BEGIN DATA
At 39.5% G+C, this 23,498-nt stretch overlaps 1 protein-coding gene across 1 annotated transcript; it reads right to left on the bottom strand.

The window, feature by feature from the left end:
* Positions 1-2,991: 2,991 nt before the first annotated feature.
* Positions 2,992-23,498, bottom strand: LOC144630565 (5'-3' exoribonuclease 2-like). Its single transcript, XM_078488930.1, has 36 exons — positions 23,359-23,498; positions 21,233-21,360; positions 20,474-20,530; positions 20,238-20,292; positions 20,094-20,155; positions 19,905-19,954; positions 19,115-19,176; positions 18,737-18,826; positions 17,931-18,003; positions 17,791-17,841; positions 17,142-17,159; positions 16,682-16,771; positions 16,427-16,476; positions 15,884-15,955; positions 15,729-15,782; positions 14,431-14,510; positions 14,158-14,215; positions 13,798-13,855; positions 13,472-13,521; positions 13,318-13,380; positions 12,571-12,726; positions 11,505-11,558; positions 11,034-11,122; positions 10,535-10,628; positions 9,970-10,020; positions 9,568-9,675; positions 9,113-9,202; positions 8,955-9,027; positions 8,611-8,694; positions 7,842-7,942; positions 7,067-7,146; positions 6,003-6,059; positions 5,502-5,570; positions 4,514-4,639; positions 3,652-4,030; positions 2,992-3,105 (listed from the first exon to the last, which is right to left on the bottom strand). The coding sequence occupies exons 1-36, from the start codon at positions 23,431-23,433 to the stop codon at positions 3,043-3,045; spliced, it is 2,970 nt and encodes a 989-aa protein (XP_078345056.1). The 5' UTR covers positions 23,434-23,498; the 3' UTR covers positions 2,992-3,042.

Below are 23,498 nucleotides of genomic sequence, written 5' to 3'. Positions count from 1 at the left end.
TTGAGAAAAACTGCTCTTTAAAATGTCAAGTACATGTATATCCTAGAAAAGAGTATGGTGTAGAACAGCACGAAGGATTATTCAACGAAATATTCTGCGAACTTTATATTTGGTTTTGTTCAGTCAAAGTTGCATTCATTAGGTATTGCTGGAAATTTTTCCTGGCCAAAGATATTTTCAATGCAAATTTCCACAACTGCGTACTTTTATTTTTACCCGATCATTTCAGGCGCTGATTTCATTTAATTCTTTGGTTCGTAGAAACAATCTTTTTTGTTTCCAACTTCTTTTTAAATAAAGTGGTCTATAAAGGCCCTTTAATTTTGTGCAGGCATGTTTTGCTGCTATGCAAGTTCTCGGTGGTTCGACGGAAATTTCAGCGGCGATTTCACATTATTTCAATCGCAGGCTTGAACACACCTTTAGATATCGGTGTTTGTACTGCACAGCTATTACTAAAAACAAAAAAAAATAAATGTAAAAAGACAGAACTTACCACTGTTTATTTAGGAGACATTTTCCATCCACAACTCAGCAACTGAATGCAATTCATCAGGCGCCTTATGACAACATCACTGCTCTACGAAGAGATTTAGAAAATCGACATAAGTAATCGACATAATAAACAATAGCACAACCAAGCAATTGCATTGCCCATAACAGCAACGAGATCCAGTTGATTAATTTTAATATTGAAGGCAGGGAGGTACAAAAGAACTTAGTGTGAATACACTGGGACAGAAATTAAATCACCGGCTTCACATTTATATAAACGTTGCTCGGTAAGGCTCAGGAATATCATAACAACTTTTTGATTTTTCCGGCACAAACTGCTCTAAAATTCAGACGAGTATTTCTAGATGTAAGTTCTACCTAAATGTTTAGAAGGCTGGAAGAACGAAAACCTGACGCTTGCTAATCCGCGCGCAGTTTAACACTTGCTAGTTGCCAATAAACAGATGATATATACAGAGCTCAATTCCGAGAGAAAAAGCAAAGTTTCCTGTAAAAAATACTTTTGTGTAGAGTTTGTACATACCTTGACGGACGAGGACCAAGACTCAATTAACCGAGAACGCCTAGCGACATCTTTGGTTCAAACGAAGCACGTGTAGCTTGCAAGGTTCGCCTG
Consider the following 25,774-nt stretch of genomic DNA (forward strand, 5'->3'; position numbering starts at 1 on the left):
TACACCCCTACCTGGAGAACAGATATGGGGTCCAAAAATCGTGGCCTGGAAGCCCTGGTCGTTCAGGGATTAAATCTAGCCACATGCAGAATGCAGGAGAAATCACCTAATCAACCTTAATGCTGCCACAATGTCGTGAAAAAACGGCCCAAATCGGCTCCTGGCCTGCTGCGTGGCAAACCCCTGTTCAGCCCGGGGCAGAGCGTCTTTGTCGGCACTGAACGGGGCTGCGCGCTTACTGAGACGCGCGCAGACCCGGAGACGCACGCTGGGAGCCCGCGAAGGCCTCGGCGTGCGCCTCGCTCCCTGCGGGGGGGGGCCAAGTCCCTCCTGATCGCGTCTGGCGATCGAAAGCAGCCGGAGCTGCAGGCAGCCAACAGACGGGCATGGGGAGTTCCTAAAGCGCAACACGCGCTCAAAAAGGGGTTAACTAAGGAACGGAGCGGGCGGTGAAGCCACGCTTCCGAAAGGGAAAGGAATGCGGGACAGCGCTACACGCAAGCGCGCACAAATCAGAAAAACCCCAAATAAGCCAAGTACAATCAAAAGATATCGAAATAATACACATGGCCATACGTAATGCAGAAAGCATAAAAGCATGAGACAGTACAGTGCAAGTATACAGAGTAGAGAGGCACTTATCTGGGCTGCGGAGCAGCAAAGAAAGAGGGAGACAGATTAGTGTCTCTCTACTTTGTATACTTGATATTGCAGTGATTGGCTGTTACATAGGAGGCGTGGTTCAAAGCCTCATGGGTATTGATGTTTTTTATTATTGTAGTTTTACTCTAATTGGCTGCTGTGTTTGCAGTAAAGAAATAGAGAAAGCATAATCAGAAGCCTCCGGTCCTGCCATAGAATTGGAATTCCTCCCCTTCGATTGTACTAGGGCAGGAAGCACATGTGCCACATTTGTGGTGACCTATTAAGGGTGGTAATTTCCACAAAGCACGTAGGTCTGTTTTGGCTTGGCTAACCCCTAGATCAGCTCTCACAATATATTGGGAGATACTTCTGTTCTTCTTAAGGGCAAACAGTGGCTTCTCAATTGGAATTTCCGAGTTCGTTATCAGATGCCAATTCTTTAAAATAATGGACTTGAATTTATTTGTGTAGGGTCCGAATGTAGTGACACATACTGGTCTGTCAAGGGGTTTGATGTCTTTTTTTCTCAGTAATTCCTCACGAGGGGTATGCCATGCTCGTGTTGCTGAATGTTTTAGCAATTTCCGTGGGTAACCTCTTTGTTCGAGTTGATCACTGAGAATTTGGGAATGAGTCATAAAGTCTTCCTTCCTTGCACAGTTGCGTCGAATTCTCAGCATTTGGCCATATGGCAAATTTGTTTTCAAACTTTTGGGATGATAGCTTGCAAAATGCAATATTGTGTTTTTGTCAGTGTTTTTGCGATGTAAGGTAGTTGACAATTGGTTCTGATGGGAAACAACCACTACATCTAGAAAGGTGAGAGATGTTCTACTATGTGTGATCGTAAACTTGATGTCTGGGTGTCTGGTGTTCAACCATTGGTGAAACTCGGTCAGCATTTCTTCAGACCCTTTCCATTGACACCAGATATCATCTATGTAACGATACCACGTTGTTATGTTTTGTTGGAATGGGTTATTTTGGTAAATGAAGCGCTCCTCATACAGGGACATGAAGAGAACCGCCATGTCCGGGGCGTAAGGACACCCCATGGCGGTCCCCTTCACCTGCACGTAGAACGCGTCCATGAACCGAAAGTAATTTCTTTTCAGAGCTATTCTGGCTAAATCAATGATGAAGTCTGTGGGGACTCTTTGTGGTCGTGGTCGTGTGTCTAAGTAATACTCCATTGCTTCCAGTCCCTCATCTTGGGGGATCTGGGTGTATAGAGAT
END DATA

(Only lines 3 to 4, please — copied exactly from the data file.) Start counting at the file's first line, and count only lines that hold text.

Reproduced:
* Positions 1-2,991: 2,991 nt before the first annotated feature.
* Positions 2,992-23,498, bottom strand: LOC144630565 (5'-3' exoribonuclease 2-like). Its single transcript, XM_078488930.1, has 36 exons — positions 23,359-23,498; positions 21,233-21,360; positions 20,474-20,530; positions 20,238-20,292; positions 20,094-20,155; positions 19,905-19,954; positions 19,115-19,176; positions 18,737-18,826; positions 17,931-18,003; positions 17,791-17,841; positions 17,142-17,159; positions 16,682-16,771; positions 16,427-16,476; positions 15,884-15,955; positions 15,729-15,782; positions 14,431-14,510; positions 14,158-14,215; positions 13,798-13,855; positions 13,472-13,521; positions 13,318-13,380; positions 12,571-12,726; positions 11,505-11,558; positions 11,034-11,122; positions 10,535-10,628; positions 9,970-10,020; positions 9,568-9,675; positions 9,113-9,202; positions 8,955-9,027; positions 8,611-8,694; positions 7,842-7,942; positions 7,067-7,146; positions 6,003-6,059; positions 5,502-5,570; positions 4,514-4,639; positions 3,652-4,030; positions 2,992-3,105 (listed from the first exon to the last, which is right to left on the bottom strand). The coding sequence occupies exons 1-36, from the start codon at positions 23,431-23,433 to the stop codon at positions 3,043-3,045; spliced, it is 2,970 nt and encodes a 989-aa protein (XP_078345056.1). The 5' UTR covers positions 23,434-23,498; the 3' UTR covers positions 2,992-3,042.